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I have the following multiobjective optimization problem. The objectives are non-conflicting.

The Optimization Problem:

$$\underset{\large{a^{(l)}_{c,u},f^{(l)}_{c,u},z_{l,t},l\in\mathcal{L}}}{\max}\hspace{6mm}\left\{t^{(l)}_{\rm U},l=1,2,\cdots,N_{\rm L},t_{\rm L}\right\} $$

Since there is no preference (all the objectives have the same priority), I tried with the following objective.

$$\underset{\large{a^{(l)}_{c,u},f^{(l)}_{c,u},z_{l,t},l\in\mathcal{L}}}{\max}\hspace{6mm}\left\{\sum_{l=1}^{N_L}t^{(l)}_{\rm U}+t_{\rm L}\right\}$$

I am not sure if I am doing it right.

Is the single objective that I am using correct?

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    $\begingroup$ Are the suppliers shared? Can the costumers' demand be satisfied by more than one supplier? Your problem looks like your previous question here: or.stackexchange.com/q/1434/39 but I still can't really see the appropriate details. Could you elaborate a little more? For example why you put $t_S$ in the objective function? if you maximize all the $t_{sub i}$ as they are positive the summation of all will be automatically maximized. $\endgroup$ – Oguz Toragay Sep 9 '19 at 16:42
  • $\begingroup$ @OguzToragay, thanks for your comments. The supply to users are provided in a time-slot manner. There are $N_{TS}$ time slots. At each time slot, only 3 subsystems can be active. Each subsystem has its own resources. But due to hardware and power limitations, only 3 subsystems can be active at any time slot. The reason I put $t_S$ in the objective is that, I want to be fair subsystem wise. So, the number of time slots, one subsystem will remain active depends on the total demand of that subsystem. If a subsystem has overall low demand, the subsystem can be active for less number of time slots. $\endgroup$ – dipak narayanan Sep 10 '19 at 9:33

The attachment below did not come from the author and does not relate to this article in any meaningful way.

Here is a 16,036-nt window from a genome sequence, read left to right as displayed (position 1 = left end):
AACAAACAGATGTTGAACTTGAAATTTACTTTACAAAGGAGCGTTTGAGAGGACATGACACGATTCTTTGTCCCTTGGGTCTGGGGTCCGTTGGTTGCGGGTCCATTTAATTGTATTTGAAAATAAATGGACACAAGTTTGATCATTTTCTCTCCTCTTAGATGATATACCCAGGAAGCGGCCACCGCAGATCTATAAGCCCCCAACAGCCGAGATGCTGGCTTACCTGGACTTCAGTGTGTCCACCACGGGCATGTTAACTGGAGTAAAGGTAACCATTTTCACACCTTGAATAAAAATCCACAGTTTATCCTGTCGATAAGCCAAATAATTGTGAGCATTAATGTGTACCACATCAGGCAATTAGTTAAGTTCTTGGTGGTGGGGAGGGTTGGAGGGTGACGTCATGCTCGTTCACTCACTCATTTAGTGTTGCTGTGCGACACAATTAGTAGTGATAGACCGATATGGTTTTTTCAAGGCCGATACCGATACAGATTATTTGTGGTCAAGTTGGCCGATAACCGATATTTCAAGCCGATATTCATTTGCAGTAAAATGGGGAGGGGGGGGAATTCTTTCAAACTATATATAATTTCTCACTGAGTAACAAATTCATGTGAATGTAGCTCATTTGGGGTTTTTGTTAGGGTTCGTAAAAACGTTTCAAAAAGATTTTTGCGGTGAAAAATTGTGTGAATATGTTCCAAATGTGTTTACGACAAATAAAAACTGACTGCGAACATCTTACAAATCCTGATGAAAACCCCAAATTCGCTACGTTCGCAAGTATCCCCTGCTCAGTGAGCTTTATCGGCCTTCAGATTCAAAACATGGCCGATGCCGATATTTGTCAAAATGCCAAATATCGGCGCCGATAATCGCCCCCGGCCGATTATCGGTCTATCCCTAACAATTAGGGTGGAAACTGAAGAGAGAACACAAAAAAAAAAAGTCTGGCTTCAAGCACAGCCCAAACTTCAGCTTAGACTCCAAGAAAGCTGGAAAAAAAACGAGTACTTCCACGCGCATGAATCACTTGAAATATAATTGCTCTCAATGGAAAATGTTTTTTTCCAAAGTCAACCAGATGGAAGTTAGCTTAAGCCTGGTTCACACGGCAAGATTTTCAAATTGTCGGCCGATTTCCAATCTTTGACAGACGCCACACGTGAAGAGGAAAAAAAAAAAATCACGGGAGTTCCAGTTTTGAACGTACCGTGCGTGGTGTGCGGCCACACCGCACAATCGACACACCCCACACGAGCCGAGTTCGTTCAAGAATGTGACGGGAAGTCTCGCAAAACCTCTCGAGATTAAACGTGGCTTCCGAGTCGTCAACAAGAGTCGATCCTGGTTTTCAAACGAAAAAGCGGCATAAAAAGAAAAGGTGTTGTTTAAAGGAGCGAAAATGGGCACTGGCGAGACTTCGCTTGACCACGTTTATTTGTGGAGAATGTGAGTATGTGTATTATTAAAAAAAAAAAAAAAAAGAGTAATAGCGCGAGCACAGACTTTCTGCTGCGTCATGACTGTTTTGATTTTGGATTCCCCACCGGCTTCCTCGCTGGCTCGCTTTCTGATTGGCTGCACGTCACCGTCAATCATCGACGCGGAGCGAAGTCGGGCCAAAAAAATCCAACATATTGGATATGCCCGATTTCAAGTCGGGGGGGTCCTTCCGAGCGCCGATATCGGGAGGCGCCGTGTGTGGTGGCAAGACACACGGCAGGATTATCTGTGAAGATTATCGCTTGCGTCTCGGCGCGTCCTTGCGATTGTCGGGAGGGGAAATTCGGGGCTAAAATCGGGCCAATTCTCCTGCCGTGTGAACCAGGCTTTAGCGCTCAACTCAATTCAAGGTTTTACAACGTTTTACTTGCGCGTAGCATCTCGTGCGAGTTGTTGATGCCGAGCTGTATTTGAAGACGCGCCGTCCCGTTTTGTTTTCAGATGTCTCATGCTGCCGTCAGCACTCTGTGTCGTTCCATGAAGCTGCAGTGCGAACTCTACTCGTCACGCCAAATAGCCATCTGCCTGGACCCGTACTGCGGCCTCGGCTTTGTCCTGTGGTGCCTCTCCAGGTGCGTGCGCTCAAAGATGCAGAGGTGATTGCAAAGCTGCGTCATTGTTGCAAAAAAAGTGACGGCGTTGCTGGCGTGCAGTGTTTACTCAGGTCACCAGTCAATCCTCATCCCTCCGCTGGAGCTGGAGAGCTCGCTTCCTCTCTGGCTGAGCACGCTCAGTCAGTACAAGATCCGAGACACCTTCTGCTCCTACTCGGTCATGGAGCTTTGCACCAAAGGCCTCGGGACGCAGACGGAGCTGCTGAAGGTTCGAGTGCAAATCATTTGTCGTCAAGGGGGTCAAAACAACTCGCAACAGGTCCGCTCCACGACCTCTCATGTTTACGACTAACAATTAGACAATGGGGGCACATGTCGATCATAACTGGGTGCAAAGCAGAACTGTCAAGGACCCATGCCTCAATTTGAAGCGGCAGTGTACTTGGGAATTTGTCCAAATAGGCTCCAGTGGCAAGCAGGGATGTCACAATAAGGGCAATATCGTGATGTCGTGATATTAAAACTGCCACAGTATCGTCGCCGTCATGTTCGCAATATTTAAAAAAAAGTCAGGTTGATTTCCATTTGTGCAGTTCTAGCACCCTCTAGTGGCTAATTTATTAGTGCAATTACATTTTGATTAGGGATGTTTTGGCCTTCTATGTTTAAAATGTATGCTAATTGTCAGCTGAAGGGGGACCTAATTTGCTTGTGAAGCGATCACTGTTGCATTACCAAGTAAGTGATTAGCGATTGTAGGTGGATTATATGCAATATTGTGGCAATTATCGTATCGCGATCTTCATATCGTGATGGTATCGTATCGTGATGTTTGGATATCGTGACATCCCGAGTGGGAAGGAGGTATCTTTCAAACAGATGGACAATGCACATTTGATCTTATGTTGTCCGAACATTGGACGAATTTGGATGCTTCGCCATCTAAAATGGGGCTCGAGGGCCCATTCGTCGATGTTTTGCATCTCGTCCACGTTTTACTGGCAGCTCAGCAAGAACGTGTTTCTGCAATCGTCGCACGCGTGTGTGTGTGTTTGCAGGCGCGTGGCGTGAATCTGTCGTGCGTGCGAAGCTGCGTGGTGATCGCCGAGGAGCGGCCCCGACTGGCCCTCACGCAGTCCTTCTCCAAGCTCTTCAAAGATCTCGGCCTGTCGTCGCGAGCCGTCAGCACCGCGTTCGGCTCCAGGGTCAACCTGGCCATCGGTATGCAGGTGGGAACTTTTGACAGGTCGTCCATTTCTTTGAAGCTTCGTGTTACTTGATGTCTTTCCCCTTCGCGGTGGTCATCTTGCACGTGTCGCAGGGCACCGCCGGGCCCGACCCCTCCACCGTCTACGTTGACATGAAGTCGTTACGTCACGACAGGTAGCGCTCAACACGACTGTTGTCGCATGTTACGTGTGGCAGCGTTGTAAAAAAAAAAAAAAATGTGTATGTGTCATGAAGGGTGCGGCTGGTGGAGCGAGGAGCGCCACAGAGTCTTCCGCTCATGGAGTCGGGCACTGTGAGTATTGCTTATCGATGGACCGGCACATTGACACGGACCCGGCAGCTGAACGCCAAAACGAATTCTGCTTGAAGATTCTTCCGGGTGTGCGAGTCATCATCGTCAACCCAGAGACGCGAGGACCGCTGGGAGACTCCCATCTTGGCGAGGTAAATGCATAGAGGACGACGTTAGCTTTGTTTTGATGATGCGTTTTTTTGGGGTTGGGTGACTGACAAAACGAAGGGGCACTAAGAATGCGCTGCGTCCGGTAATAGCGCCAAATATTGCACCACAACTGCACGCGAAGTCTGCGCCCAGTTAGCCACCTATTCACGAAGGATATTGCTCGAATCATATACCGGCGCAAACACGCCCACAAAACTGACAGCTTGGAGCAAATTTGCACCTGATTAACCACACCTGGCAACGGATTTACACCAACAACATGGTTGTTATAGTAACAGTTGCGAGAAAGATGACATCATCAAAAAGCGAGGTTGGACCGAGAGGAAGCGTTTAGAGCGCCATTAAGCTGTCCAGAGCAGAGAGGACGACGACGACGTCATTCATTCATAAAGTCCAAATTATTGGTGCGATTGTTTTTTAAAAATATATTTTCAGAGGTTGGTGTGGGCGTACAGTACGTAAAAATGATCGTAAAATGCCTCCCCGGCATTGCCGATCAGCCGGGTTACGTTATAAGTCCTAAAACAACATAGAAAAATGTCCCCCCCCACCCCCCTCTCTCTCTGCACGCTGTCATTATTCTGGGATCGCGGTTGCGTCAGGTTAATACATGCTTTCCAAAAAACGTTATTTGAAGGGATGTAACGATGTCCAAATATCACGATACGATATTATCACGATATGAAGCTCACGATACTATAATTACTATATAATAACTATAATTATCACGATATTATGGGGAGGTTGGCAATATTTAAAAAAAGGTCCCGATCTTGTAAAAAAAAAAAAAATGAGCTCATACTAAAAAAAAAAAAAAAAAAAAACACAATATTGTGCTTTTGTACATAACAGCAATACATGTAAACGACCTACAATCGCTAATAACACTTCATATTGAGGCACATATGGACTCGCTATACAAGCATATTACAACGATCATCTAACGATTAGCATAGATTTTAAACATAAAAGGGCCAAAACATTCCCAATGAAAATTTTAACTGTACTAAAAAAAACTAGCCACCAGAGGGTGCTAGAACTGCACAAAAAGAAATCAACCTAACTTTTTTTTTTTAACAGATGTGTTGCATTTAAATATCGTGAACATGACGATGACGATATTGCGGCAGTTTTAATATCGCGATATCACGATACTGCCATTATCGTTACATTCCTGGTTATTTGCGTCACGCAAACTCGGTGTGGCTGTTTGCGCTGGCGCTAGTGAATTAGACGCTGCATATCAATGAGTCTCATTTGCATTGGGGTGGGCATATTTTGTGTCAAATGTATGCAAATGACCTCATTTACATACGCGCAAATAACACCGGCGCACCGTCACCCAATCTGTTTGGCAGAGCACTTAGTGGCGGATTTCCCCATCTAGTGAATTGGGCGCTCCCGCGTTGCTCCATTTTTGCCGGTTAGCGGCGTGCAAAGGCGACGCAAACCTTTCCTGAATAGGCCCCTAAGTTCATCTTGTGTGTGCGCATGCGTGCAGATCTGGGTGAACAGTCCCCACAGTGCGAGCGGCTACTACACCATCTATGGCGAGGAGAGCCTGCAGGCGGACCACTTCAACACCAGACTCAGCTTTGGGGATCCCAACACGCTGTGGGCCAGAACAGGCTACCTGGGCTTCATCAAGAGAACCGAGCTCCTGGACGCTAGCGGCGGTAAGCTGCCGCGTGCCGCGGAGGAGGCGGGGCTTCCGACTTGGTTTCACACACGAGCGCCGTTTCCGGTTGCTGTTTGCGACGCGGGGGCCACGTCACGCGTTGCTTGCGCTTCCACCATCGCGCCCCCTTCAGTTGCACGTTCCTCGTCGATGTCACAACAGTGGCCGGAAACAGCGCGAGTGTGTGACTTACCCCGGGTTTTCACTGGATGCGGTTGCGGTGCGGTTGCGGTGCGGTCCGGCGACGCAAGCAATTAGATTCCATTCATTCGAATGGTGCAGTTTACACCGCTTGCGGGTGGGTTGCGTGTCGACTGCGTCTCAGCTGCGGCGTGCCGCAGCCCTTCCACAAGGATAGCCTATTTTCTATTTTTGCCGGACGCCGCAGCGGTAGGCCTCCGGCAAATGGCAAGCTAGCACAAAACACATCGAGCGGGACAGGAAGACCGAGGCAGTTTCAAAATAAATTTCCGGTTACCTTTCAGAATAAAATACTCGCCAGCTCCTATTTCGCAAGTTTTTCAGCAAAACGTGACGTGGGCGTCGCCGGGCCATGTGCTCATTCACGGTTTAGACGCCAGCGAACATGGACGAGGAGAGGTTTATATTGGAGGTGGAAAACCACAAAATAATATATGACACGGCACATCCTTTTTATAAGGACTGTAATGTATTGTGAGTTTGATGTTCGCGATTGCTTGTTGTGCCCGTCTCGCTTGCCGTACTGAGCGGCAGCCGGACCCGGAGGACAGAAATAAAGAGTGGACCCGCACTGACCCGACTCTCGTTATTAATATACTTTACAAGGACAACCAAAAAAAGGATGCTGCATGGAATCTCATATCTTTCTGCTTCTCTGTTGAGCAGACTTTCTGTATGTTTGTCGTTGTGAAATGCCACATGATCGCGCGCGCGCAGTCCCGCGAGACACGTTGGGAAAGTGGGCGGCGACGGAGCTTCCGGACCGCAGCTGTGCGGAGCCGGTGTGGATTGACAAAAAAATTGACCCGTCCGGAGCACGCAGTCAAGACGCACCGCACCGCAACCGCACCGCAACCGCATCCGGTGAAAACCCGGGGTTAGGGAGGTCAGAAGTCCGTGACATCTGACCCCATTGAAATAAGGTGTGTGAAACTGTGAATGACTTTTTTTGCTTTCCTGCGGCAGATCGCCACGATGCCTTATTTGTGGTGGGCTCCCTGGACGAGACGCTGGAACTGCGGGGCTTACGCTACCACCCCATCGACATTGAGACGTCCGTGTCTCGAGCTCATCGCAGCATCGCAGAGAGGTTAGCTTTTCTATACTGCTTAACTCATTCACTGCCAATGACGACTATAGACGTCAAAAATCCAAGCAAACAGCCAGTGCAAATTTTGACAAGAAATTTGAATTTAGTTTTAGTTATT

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    $\begingroup$ This is a much cleaner and clearer statement of your question. I hope someone will post a good answer and claim your bounty! $\endgroup$ – LarrySnyder610 Sep 17 '19 at 1:20
  • $\begingroup$ What do you mean by "the objectives are non-conflicting"? Do you mean that the overall problem can be solved by solving a problem for each subsystem independently? $\endgroup$ – Rolf van Lieshout Sep 17 '19 at 9:51
  • $\begingroup$ @RolfvanLieshout, for example, cost minimization and quality maximization are conflicting objectives. This is not the case in this optimization. Yes, you got it right. $\endgroup$ – dipak narayanan Sep 17 '19 at 15:32
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If there is a solution that maximizes all the objectives at once, then your choice of objective function is satisfying because this solution will be optimal for the weighted sum. However, from experience, the existence of such a solution is rare. There is rather a whole set of points representing possible compromises between objectives. Exploring them can be done partially by aggregating all objectives into one with a scalarizing function.